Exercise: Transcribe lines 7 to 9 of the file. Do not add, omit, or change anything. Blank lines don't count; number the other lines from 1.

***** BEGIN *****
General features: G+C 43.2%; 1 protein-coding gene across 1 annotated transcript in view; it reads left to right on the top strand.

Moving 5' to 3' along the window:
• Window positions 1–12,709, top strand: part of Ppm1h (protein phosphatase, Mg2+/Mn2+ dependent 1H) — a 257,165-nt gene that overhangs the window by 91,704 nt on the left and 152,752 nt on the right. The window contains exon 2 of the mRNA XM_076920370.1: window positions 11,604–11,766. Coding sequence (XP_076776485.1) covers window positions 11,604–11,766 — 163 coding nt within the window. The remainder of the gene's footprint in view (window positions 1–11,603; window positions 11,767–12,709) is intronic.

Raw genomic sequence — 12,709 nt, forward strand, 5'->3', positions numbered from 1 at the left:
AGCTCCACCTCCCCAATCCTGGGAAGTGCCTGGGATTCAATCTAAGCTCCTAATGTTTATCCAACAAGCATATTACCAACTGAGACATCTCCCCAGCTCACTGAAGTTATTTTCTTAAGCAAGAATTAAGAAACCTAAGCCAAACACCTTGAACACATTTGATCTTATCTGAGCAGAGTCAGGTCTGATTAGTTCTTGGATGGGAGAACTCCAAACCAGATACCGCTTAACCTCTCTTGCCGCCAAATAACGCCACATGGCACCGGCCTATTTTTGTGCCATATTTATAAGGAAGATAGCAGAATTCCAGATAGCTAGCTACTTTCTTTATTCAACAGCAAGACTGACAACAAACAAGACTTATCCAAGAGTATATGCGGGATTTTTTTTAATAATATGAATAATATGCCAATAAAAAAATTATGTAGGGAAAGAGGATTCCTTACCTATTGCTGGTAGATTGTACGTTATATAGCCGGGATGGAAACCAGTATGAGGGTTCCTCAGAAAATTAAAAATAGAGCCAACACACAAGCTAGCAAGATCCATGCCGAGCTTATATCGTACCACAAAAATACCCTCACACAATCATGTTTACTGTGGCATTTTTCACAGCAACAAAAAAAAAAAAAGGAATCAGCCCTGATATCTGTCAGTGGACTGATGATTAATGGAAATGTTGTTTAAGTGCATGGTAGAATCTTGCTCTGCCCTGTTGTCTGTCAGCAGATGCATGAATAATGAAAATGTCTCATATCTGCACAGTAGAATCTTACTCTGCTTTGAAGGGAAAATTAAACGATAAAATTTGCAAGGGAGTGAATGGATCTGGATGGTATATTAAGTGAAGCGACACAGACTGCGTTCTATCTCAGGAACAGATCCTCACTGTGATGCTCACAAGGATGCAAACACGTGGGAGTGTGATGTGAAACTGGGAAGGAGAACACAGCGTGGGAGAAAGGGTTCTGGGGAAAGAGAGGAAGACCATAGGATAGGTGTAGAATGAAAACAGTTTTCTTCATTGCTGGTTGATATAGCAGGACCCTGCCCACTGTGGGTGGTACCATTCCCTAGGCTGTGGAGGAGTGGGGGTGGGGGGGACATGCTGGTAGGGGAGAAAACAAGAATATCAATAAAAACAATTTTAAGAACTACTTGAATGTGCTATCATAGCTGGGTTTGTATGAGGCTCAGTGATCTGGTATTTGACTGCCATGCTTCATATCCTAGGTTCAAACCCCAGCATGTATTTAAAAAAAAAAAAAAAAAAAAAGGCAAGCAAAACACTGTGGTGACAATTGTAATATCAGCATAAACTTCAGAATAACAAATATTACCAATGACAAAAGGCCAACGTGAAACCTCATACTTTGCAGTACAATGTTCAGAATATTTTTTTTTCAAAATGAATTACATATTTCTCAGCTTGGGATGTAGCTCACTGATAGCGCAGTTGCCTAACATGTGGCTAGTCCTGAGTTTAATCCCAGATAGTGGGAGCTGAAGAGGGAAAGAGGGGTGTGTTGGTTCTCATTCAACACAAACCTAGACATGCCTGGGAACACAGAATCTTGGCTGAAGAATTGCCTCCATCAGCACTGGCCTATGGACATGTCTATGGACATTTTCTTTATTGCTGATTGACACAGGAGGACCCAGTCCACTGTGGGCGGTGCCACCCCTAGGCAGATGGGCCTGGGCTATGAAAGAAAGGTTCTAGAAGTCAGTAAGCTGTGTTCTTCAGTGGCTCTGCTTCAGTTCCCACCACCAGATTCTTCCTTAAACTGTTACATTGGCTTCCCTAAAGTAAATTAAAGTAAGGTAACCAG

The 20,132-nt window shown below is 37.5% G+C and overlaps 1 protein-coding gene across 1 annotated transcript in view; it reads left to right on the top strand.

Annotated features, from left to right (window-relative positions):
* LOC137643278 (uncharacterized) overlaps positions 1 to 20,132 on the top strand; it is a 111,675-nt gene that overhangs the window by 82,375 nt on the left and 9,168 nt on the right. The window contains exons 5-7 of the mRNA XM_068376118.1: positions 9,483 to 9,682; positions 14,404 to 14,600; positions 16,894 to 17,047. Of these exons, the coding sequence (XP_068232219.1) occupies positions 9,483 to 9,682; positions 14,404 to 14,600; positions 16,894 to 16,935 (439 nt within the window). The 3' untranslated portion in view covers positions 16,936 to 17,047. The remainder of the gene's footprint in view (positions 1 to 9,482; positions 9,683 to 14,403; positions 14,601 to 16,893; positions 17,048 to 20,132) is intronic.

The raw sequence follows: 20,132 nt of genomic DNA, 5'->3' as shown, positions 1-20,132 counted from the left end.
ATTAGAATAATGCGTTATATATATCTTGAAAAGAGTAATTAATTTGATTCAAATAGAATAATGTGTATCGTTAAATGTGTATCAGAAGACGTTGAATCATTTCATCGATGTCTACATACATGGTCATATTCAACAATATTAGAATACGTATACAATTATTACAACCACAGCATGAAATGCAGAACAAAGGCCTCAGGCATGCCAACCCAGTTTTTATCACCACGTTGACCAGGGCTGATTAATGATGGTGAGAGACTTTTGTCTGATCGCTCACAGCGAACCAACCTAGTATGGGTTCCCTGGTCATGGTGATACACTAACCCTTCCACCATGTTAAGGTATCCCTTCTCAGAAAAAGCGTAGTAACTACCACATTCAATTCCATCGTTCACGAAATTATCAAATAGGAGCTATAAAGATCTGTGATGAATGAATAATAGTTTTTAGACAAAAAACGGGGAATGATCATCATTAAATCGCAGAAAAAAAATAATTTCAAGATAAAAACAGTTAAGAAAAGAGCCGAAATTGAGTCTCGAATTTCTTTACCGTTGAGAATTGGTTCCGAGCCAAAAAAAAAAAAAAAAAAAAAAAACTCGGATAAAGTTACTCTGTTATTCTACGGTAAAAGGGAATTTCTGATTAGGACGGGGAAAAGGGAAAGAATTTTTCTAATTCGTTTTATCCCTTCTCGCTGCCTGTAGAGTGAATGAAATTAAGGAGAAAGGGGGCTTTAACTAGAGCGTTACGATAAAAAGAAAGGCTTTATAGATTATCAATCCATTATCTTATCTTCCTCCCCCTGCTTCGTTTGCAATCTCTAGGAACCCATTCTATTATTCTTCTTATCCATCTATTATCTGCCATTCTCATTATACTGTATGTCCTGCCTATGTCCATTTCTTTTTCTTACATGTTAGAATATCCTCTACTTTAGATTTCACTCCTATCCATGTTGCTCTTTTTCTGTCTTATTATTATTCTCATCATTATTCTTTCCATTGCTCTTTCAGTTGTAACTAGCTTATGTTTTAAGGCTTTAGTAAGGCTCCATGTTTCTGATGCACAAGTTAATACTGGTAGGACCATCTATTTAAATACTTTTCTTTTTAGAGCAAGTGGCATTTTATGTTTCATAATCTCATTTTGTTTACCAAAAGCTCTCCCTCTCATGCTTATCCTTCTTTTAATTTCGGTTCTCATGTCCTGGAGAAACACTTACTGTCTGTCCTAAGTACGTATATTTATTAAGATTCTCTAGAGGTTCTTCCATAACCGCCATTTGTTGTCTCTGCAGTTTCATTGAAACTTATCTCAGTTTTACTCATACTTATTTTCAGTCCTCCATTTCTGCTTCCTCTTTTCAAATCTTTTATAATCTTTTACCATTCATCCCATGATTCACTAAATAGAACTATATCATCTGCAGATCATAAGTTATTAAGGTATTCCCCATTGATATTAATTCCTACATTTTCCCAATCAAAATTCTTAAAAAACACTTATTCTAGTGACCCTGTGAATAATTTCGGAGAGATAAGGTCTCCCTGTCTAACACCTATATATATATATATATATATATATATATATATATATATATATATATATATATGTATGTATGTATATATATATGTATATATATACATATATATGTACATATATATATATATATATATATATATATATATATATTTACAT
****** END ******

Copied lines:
Annotated features, from left to right (window-relative positions):
* LOC137643278 (uncharacterized) overlaps positions 1 to 20,132 on the top strand; it is a 111,675-nt gene that overhangs the window by 82,375 nt on the left and 9,168 nt on the right. The window contains exons 5-7 of the mRNA XM_068376118.1: positions 9,483 to 9,682; positions 14,404 to 14,600; positions 16,894 to 17,047. Of these exons, the coding sequence (XP_068232219.1) occupies positions 9,483 to 9,682; positions 14,404 to 14,600; positions 16,894 to 16,935 (439 nt within the window). The 3' untranslated portion in view covers positions 16,936 to 17,047. The remainder of the gene's footprint in view (positions 1 to 9,482; positions 9,683 to 14,403; positions 14,601 to 16,893; positions 17,048 to 20,132) is intronic.

The raw sequence follows: 20,132 nt of genomic DNA, 5'->3' as shown, positions 1-20,132 counted from the left end.